Now that I’ve been here in China for a month and a half, I consider myself more acclimated to the hustle and bustle that is Shanghai. For the first couple weeks, I found it hard, or at least harder than I thought before I left California. I miss a lot of things from back home, but some things I have grown accustomed to while being here. There are probably more than five things that I have adjusted to, but here are the five that I notice most.
1. The Length of the Class
Since all classes at Fudan are dependent on credit hours/ units, all my classes are about 2 hours and 40 minutes long. Despite having breaks throughout the class period, spending almost three hours in a classroom has proven to be taxing on my body and mind. The first couple weeks were hard, but I’ve found that I’m adjusting to this different style.
2. Speaking Chinese
First off when I say speaking Chinese, I mean saying small phrases like “Hi, Yes, Take a right, or How much is this?”. I am taking an Elementary Chinese class at Fudan, and I am picking up the language slowly. Knowing a few phrases and some vocabuary has kept me alive so far, but I hope I can learn enough to have small talk with the taxis drivers. Apparently taxis drivers in Shanghai like to talk it up, but I haven’t experienced that myself. Despite my basic knowledge of the language, I would say I am starting to understand the people around me more than anything else. Hearing Chinese everyday on the street was intimidating at first, but now I don’t even notice it.
3. Eating Local Food
Well before I even thought of studying abroad in China, I knew that the Chinese food in America was not really Chinese food. Yes, that does mean that Beef Broccoli and Chop Suey are not really Chinese. Broccoli is actually not even a native or traditional vegetable of China or Chinese cuisine; it is Italian. And, despite not being able to find some of my favorite “Chinese” dishes, I have some new cool food places that are both cheap and safe to eat. I am not cooking at the apartment as much and I find myself blending more into the Chinese culture via their cuisine.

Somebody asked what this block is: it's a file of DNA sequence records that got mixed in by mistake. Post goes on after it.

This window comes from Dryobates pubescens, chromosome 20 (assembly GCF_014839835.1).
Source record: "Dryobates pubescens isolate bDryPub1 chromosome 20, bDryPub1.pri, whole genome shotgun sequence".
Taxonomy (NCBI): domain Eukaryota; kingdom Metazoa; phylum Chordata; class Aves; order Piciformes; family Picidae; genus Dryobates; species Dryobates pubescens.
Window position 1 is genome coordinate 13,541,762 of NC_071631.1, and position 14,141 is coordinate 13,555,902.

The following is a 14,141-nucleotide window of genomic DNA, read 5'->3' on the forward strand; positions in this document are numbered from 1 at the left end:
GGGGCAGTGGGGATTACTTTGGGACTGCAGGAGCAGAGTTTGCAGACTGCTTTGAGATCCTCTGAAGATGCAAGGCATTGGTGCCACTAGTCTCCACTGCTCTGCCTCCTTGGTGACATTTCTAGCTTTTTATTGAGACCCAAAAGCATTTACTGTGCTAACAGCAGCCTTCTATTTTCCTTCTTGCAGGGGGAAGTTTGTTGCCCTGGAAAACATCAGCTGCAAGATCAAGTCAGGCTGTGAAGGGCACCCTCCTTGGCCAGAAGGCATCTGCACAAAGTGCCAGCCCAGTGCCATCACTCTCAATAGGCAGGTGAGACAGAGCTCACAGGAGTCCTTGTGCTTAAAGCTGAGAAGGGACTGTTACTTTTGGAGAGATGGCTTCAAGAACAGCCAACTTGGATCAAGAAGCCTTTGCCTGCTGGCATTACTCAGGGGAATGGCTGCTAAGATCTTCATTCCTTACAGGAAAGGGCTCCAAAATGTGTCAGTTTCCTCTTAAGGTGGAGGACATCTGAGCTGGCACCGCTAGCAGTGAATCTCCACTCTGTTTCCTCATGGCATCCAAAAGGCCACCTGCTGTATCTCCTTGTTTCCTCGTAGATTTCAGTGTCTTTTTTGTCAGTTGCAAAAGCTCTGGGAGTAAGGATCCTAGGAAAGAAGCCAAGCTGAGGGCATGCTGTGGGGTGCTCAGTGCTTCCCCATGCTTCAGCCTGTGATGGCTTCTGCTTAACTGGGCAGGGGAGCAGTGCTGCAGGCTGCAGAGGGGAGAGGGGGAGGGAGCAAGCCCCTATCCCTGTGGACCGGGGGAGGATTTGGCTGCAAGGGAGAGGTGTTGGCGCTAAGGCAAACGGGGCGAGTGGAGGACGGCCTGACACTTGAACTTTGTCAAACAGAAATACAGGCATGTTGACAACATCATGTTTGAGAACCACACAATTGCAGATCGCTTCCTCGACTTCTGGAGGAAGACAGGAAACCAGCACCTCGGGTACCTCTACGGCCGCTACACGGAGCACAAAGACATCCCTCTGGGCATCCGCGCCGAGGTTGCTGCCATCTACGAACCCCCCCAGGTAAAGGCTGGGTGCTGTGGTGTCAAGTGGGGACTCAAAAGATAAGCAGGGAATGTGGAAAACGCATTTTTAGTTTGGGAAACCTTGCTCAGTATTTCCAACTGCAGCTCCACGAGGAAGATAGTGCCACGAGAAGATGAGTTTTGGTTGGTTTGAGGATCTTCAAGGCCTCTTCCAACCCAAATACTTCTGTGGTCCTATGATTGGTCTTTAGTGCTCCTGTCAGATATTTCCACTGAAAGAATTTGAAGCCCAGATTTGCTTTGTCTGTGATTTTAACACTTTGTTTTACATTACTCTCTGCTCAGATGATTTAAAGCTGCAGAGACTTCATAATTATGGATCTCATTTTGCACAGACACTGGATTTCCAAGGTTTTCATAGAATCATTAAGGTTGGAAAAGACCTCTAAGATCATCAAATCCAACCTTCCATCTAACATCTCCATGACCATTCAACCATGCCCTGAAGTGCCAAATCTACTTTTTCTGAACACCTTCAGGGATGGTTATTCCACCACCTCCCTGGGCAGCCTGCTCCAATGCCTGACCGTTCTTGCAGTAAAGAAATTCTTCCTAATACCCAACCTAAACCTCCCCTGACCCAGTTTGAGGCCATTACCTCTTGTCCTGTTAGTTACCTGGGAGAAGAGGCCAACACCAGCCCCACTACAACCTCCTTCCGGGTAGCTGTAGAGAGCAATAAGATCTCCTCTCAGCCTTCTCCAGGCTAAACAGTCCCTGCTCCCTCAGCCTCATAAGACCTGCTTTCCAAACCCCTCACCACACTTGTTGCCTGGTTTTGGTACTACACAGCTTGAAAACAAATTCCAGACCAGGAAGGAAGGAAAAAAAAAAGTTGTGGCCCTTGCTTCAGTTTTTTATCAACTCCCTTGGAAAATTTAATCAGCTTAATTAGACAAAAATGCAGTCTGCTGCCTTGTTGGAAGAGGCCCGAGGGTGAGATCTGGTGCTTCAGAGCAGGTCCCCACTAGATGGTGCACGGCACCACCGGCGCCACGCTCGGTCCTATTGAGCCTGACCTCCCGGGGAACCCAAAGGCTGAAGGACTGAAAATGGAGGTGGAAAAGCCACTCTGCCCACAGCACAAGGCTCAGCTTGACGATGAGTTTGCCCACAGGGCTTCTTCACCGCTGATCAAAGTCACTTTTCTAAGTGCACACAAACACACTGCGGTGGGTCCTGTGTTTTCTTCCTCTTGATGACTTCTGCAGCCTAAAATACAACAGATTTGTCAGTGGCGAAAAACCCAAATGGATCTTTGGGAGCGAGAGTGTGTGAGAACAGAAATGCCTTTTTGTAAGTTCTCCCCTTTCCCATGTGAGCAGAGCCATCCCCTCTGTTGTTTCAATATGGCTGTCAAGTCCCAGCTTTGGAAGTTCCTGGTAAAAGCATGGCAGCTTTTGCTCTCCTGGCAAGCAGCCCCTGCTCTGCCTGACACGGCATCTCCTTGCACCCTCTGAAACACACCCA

4. Getting Laundry Done
Doing laundry here in Shanghai is different than back home. Thankfully, there is a washing machine in the apartment, so I don’t have to worry about walking to the nearest laundry mat. But, despite the convenience of an in-unit washing machine, the machine isn’t as efficient. Each load takes significantly longer, and the machine is in Chinese. And, the biggest part of washing clothes here in Shanghai is the clothes line drying. It has been an adventure, especially when it is cold or rainy outside.
5. Walking Everywhere
Back home in the Bay Area, a lot of people own cars compared to Shanghai. However, scooters are a popular option for getting around. And, then there are people like me who rely heavily on public transportation. The metro and taxis are what I take when places are far away, but most of the time I walk to where I need to go. Thankfully everything I need is within a 15-20 minute walk like the metro station, Walmart, and Fudan. The first few weeks, I wished for a scooter or a car to get around places, but now I enjoy walking around the neighborhood and breathing in the city.